Tuesday, February 28th, 2023


Con Ed

For months, we've been hit with regular updates on the latest uncovered lies of George Santos. We get it, he lies about everything. Each individual lie is hardly breaking news at this point. What's more interesting is trying to understand why people like Santos—and there are a few I can think of in modern public life—lie so much. For that, let's turn to Maria Konnikova who spent years researching a book about con artists. The Atlantic: What Psychology Can Teach Us About George Santos. "True narcissism lets you rationalize all manner of sin; it's self-delusion taken to an extreme. Narcissism breeds, as well, a self-reinforcing cycle: The more you lie, the more entitled you feel—and the more qualified ... The result is a perverse dynamic. The more a person like George Santos misrepresents himself and cons others for his own gain, the more entitled he feels to keep going. Why should I resign when I'm the most qualified for the job? The con artist, at least to some degree, comes to believe his own lies. One recent series of studies found that people who were confronted with evidence of self-deception—believing themselves to have performed better than they actually did, and better than the average person, on a series of trivia questions—not only failed to acknowledge their self-delusion but began to see others as the ones prone to it."


Netanyahu Let the Dogs Out

"In the past few days, some 250 officers from the Military Intelligence's Special Operations Division have signed a public letter stating that "they would stop showing up for duty" should the government proceed with its autocratic judicial overhaul, The Times of Israel reported. They added their voices to 'groups of pilots, tankists, submariners, sailors and other special forces who have penned similar letters.' Israel has never experienced a Palestinian intifada, a Jewish settler intifada and an Israeli citizen judicial intifada all at once. But that's begun to unfold since Netanyahu's far-right government took office." Thomas Freidman sums up the threat to Israel's democracy (and more) in the NYT (Gift Article): Netanyahu Is Shattering Israeli Society.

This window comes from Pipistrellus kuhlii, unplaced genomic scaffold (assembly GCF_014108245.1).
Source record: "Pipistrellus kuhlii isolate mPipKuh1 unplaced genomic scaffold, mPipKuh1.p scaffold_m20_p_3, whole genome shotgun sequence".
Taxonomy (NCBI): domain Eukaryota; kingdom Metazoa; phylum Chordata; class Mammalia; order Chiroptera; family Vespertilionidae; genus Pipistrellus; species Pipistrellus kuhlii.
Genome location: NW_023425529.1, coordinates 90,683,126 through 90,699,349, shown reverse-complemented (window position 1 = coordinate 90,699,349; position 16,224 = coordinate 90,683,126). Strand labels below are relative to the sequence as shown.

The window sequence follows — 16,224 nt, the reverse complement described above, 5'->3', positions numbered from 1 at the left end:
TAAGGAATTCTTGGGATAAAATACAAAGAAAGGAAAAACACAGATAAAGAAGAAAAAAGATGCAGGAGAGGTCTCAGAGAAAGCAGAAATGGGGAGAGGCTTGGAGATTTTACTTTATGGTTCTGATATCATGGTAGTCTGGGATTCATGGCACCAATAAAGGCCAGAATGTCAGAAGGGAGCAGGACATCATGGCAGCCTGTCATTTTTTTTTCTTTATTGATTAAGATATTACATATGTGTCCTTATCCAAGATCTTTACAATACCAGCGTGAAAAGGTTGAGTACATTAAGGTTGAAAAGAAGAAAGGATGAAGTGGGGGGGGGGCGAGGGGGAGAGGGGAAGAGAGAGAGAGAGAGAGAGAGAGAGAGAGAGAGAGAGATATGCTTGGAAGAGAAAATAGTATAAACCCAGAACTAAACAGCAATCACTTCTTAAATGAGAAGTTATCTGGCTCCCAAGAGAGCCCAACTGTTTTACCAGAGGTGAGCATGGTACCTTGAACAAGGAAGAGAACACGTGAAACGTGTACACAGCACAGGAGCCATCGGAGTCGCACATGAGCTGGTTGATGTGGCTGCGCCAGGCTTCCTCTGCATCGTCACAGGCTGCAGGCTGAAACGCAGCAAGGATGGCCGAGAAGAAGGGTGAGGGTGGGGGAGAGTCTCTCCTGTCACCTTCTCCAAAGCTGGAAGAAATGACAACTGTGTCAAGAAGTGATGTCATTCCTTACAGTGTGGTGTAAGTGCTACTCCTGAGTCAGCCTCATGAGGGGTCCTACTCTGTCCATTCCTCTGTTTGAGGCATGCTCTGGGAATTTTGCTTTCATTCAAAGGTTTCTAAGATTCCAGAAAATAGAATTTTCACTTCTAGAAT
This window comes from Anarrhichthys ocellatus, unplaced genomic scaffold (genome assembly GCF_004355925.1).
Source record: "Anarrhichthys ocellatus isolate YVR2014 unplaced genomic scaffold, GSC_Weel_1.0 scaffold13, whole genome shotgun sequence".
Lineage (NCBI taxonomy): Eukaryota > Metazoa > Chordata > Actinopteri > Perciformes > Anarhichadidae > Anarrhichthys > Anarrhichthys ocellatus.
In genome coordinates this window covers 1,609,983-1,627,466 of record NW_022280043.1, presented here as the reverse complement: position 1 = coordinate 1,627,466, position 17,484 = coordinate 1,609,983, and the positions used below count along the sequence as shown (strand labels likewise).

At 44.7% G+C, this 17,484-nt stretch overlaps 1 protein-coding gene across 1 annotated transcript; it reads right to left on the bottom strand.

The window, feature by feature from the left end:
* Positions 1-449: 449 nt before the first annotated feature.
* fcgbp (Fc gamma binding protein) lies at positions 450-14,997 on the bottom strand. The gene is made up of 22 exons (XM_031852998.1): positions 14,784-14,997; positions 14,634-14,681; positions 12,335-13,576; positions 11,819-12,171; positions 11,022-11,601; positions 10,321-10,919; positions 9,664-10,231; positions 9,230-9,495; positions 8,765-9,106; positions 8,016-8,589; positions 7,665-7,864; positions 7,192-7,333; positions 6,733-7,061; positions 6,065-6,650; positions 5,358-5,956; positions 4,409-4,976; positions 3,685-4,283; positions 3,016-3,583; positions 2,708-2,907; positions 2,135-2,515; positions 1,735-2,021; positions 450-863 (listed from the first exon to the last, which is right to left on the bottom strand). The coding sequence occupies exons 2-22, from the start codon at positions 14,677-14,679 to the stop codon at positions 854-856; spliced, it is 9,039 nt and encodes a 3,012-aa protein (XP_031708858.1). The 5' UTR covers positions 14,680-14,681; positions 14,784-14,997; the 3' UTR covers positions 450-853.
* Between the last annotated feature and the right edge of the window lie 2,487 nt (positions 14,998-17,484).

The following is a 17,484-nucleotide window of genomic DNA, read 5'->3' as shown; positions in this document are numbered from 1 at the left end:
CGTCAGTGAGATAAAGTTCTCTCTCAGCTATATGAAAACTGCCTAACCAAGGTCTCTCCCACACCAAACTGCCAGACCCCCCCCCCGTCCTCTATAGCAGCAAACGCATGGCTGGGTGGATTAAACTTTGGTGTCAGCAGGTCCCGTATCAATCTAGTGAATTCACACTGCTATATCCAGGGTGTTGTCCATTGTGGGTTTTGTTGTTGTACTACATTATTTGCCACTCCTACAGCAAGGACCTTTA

Ground Control to Major Tom(bstone)

"For decades, the average proportion of humanities students in every class hovered around fifteen per cent nationally, following the American economy up in boom times and down in bearish periods. (If you major in a field like business for the purpose of getting rich, it doesn't follow—but can be mistaken to—that majoring in English will make you poor.) Enrollment numbers of the past decade defy these trends, however. When the economy has looked up, humanities enrollments have continued falling. When the markets have wobbled, enrollments have tumbled even more. Today, the roller coaster is in free fall." Nathan Heller in The New Yorker: The End of the English Major.

+ Maybe this has something to do with it? The 10 highest-paying college majors, five years after graduation. (I continue to believe that English is the best major for those who strive to one day launch a newsletter with no business model.)


Sweet Surrender

"Additional lab and animal research presented in the paper revealed that erythritol appeared to be causing blood platelets to clot more readily. Clots can break off and travel to the heart, triggering a heart attack, or to the brain, triggering a stroke." Zero-calorie sweetener linked to heart attack and stroke. (So far, researchers only see a correlation, but they were concerned enough to sound an alarm, one that I heard since, after perusing several ingredient labels in my kitchen, I realized I consume a ton of this stuff.)